I don't know about you, but I've had my fill of stuffing, gravy, and pumpkin pie, so now I'm in the mood for something a little spicier and a little healthier. This Thai-influenced pasta dish is quick and easy for a weeknight meal. If your sauce thickens too much, it's fine to thin it down with a little water. Definitely try to avoid peanut butter whose ingredients are anything more than peanuts and salt. You can grind your own peanut butter at quite a few health food stores around town, and even the Crest by my house has a bulk section with freshly ground peanut butter. Otherwise, Smuckers Natural or something similar is a good choice. This dish would be just as tasty with cooked chicken instead of tofu, if that's your preference.
Preparation time: 10 minutes
Cook time: 15 minutes
Serves: 4 to 6
1 cup natural (unprocessed) peanut butter
1 15-oz. can coconut milk
1.5 tablespoons cider vinegar or unseasoned rice vinegar
1 teaspoon salt (possibly more to taste, depending on whether the peanut butter is salty)
1 teaspoon minced fresh garlic
2 tablespoons light honey or sugar
1 tablespoon soy sauce
2 tablespoons dark sesame oil
Crushed red pepper flakes, to taste
1 container extra firm tofu, drained and cubed
1 pound cooked noodles (I like buckwheat noodles or quinoa pasta)
1 head of broccoli, chopped (cook this with the noodles, throw it in the boiling water the last 3-4 minutes the pasta cooks)
2 tablespoons lightly toasted sesame seeds (optional)
Minced peanuts, fresh cilantro, cucumbers, and scallions for the top (optional)
Sriracha sauce (also optional)
1. Place the peanut butter in a skillet on very low heat and whisk in about half the coconut milk, very gently and slowly as not to splash. Add the remaining coconut milk and mix until smooth.
2. Add vinegar, salt, garlic, honey or sugar, soy sauce, sesame oil, and crushed red pepper flakes to taste, if desired. Stir slowly until well combined. Add tofu and heat until warm.
3. Pour the sauce over the cooked noodles and broccoli. Mix gently with a fork until all the noodles are coated. Be careful not to tear up the tofu!
4. Serve topped with Sriracha, cucumber strips, minced scallions, sesame seeds, minced peanuts, and/or minced cilantro.
Oddly, both of my parents were born on Thanksgiving, but on different days in different years so they don’t share the same birthday. This year, my mom’s birthday falls on Thanksgiving Day, and I’m always looking for something special to make her above and beyond the traditional fare. As a Thanksgiving baby, she’s partial to pumpkin desserts, but pumpkin pie seems so boring for a special birthday celebration. I’ve made the typical pumpkin crunch cake in previous years, as well as a pumpkin pie with a tasty cinnamon-walnut topping … but this year I wanted to make something that would stand out, and this pumpkin bread pudding fits the bill.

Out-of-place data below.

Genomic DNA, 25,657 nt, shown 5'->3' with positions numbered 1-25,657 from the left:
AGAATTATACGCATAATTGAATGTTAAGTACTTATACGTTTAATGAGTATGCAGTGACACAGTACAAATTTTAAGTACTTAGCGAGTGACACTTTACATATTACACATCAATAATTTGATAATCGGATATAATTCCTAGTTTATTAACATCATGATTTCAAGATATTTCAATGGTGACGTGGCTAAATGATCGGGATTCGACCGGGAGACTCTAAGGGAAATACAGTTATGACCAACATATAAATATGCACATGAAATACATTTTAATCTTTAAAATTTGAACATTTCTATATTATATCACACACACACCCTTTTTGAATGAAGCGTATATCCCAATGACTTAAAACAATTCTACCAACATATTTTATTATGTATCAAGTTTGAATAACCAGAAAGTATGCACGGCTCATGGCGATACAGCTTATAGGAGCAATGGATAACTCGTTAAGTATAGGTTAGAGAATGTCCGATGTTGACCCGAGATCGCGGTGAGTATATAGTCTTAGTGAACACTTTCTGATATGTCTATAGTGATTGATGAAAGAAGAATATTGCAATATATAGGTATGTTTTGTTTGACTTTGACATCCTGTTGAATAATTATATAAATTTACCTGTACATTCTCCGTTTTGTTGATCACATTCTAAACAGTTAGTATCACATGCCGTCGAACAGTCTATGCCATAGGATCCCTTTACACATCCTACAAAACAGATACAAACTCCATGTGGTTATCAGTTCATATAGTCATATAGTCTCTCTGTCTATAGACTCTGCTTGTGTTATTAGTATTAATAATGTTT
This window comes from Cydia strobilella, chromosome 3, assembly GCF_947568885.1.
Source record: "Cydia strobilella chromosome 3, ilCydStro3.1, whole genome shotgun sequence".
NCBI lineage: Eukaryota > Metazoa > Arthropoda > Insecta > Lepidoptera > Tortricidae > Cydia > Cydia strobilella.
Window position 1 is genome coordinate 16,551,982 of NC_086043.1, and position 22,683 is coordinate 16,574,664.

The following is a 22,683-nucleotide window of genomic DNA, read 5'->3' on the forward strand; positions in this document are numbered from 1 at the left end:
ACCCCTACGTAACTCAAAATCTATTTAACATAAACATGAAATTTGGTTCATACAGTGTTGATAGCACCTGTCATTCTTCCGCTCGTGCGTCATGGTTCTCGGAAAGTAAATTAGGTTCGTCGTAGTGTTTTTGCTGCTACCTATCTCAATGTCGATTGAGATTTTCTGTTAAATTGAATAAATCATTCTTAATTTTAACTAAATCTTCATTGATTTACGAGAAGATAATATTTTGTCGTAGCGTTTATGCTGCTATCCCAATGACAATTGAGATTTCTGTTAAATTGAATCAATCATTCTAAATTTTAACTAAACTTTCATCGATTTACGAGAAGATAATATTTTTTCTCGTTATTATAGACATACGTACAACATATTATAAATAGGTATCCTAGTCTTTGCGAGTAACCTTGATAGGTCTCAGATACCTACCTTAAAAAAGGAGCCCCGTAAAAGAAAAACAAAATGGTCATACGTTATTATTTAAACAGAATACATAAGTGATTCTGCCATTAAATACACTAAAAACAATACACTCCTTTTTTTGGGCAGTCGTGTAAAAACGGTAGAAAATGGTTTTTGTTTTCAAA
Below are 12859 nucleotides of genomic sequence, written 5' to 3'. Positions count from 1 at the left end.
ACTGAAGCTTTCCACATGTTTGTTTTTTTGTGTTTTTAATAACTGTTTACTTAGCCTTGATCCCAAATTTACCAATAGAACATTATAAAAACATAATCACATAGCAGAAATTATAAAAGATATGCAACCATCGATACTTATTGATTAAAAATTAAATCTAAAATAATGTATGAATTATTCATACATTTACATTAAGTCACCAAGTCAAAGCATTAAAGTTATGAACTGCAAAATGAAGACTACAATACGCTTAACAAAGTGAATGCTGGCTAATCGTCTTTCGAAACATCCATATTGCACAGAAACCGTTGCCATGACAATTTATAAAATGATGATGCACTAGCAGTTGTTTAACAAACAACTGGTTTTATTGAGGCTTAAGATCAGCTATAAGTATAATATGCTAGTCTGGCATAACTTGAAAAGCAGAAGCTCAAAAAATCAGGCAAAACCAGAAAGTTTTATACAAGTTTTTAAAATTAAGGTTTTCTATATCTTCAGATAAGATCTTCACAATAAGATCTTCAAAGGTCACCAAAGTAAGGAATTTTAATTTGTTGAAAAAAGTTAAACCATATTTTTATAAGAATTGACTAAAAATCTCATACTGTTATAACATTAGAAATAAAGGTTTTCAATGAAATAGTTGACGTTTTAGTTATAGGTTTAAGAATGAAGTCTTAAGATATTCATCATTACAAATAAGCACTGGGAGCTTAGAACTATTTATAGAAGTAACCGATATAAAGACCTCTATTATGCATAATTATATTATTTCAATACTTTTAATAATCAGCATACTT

20 minutes prep time; 30 minutes-2 hours sitting time; 1 hour cooking time.
• ½ cup pecans (walnuts would substitute nicely, I bet)
• ¼ cup brown sugar
• 1 tablespoon butter
• 2 teaspoons flour
• ½ teaspoon cinnamon
• ½ of a 15-oz. can of pumpkin (feed the rest of the can to your dog, if you have one. pumpkin’s good for them)
• 3 eggs
• 1 cup milk
• ½ cup heavy cream
• ½ cup brown sugar
• 1 teaspoon bourbon or vanilla
• 1 teaspoon cinnamon (if you haven’t tried Penzey’s cinnamon, order some! you’ll never go back to the grocery store stuff)
• ½ teaspoon nutmeg
• ½ loaf of plain Italian bread, cut into 1-inch cubes (I got my bread at Crest)
• ½ stick of butter (4 tablespoons)
• ¼ cup brown sugar
• 2 tablespoons bourbon
• ¼ cup heavy cream
1. For the nut topping, put the pecans, sugar, butter, flour, and cinnamon in a small food processor and pulse until it’s chopped and well blended. Set aside.
2. Whisk together the pumpkin, eggs, milk, cream, sugar, bourbon, cinnamon, and nutmeg until it’s blended well. It will look pretty similar to pumpkin pie filling at this point.